Halkin’s disillusionment with Judaism comes not only from the current political reality, but from a notion of Zionism that has its origins in the nineteenth century and that reigned true for most of the twentieth century. In this understanding, Judaism and Zionism are largely antagonists. Zionism seeks to usher in the new Jew, liberated from the backwardness and morally inferior ideas of a Judaism of the past.
But in recent decades, we are seeing Israelis increasingly vote with their feet—and they don’t want a divorce from Judaism. They don’t want a Zionism where Judaism is excised.
Halkin fails to take note of a grassroots revolution taking root in Israel today.
Over the last twenty years or so, there has been a powerful and socially important return to the Jewish bookshelf and Jewish community. A growing number of Israelis – who place themselves along the full spectrum of Jewish identity– want to seriously explore Jewish sources, spirituality, and literature. They want to live Israeli lives textured and inflected by Jewish language and values. And they want to do this in community. This is the revolution of Israeli Judaism Halpern fails to consider.
The Honey Foundation for Israel financially supports the inspiring Israeli spiritual leaders who are unfolding this revolution.
There are dozens of Israeli spiritual leaders on the ground – in the networks we are nurturing – building Jewish communities that are welcoming, tolerant of diverse ideas, and that teach a Judaism of love. From Orthodox to Secular, our Honey Fellows are building communities where the Jewish ideas of Tzelem Elohim (human dignity given by God inheres in all human beings) and Ahavat Ha-Ger (love of the stranger) –– are core to their leadership. Importantly, this breadth of Jewish leadership does not simply parallel the American Jewish denominations. Israeli Judaism unites Judaism and Israeli-ness in a creative fusion of Hebrew, music, literature, traditional learning, and connection to the land.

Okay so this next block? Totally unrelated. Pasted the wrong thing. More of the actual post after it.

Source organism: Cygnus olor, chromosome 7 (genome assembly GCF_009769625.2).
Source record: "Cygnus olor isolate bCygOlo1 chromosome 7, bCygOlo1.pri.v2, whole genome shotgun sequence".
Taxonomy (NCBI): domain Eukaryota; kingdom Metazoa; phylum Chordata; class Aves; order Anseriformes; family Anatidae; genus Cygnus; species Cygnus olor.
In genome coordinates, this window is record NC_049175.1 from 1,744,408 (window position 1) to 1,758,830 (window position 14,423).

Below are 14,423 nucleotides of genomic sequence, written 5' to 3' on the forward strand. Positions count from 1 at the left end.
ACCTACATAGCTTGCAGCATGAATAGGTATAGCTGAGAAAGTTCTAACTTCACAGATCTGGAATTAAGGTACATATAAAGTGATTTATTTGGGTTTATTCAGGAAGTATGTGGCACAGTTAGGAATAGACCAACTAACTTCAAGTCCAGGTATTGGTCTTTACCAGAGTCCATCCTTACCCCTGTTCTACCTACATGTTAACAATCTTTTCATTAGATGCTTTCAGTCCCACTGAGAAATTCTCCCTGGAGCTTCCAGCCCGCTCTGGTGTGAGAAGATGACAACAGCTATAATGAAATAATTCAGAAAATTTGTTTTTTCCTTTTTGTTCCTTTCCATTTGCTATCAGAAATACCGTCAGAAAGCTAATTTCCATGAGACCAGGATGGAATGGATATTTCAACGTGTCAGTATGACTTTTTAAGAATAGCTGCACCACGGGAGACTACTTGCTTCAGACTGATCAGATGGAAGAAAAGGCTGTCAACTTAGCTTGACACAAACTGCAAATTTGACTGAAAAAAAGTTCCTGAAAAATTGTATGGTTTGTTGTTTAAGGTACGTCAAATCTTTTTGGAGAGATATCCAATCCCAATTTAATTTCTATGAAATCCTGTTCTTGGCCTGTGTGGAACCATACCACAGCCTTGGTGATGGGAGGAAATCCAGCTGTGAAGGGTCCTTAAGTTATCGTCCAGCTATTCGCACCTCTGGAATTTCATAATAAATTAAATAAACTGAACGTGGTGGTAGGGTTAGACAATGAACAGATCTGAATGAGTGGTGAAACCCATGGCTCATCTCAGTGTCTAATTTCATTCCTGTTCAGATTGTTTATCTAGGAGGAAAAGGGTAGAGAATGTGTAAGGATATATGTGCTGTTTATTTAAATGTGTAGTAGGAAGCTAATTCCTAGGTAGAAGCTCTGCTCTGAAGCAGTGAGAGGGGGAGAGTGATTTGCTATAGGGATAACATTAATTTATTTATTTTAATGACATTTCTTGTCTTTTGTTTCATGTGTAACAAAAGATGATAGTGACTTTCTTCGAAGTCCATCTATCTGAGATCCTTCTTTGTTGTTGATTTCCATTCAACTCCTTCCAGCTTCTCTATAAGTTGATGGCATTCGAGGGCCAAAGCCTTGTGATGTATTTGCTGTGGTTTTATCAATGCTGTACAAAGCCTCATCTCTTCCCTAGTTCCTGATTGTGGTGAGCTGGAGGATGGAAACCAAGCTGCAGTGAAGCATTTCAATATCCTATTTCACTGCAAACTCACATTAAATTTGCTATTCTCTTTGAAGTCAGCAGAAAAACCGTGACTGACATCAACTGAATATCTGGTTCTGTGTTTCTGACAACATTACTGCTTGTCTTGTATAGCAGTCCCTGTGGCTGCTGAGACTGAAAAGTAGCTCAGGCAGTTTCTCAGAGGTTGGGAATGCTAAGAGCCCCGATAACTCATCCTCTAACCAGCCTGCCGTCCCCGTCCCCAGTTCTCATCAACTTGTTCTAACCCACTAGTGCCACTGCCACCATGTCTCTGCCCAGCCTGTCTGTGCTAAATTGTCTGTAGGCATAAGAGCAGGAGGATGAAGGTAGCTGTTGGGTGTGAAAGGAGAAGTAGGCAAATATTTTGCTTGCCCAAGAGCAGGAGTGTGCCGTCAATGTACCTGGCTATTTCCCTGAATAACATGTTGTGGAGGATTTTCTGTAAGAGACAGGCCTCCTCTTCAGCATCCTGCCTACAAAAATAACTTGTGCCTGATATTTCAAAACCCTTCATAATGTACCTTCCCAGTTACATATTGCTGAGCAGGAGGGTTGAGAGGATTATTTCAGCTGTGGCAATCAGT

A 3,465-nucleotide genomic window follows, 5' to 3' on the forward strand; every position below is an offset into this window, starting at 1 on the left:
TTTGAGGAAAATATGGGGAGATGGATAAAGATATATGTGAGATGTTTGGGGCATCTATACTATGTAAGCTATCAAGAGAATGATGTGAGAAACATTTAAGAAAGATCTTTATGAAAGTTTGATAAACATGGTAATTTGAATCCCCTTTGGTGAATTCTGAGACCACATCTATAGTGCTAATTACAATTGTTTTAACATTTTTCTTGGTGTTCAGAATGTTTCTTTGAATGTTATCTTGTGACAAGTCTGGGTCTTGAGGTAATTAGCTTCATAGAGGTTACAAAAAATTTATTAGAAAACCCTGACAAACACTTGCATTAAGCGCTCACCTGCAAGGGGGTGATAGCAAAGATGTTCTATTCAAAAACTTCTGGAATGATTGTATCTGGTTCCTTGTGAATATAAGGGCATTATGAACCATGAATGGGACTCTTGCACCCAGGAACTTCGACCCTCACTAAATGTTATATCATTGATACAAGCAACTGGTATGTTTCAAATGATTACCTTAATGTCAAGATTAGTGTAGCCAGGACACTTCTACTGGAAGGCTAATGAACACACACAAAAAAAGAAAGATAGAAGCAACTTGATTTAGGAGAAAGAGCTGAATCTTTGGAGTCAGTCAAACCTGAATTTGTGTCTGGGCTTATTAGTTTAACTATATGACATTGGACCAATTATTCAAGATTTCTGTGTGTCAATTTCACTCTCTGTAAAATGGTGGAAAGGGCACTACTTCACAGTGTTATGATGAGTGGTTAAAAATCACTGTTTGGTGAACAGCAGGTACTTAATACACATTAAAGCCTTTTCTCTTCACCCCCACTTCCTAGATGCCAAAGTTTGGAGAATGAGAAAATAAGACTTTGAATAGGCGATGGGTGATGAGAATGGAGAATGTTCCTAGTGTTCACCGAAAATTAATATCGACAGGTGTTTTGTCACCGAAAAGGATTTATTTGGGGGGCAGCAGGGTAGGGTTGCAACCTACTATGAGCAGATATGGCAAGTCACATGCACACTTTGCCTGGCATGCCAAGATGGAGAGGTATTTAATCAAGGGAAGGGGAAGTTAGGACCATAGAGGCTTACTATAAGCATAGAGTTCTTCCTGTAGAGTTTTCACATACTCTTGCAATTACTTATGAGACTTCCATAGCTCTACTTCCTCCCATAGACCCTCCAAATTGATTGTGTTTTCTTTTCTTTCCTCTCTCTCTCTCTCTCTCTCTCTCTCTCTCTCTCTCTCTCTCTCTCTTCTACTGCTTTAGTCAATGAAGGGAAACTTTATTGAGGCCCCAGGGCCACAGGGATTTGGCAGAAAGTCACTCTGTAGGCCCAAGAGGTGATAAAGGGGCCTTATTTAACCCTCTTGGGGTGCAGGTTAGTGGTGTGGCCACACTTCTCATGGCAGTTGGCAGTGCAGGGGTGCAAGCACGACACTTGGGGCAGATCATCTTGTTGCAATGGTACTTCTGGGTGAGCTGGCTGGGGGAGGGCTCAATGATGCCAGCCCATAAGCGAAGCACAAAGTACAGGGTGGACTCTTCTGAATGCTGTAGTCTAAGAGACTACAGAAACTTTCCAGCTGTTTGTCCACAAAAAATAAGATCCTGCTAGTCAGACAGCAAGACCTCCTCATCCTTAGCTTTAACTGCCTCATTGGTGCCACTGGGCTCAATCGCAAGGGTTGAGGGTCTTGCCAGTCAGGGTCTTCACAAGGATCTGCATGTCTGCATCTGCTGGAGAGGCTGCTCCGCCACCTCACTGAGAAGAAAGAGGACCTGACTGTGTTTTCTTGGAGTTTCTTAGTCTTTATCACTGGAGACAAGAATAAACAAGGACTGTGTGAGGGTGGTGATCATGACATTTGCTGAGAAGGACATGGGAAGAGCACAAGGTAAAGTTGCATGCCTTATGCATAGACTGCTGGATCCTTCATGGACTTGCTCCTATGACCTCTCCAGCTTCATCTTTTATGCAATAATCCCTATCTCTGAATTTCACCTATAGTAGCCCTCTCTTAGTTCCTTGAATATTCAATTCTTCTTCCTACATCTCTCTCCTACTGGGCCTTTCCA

Day after day, with each Shabbat, wedding and Bar Mitzvah, these spiritual leaders show their fellow Israelis that there are other possibilities for Jewish living and community. They are fighting the growing perception that the existing political coalition has a monopoly on what Judaism means, and redeeming Judaism and Torah from the misrepresentation of a minority of Jews.
Moreover, these spiritual entrepreneurs are creating a more robust market of Jewish expression whose diversity and richness reflects all of Israeli society. This is the work needed to prevent Jews from giving up on Judaism. This is the work that we wish Hillel Halkin would see and amplify.
We must recognize the horrible impact monopolies have on Judaism and Jewish communities and democracy. Just as a version of Torah has the power to divide and incite, authentic Torah has the power to create a more connected and compassionate world. Supporting spiritual leaders in the Israeli Judaism movement will create a different Israeli society – one that is more democratic and reflective of true Jewish values.
Judaism will always be a political factor in the State of Israel. The only question is: which Judaism?
Judaism and the Jewish people are counting on all of us…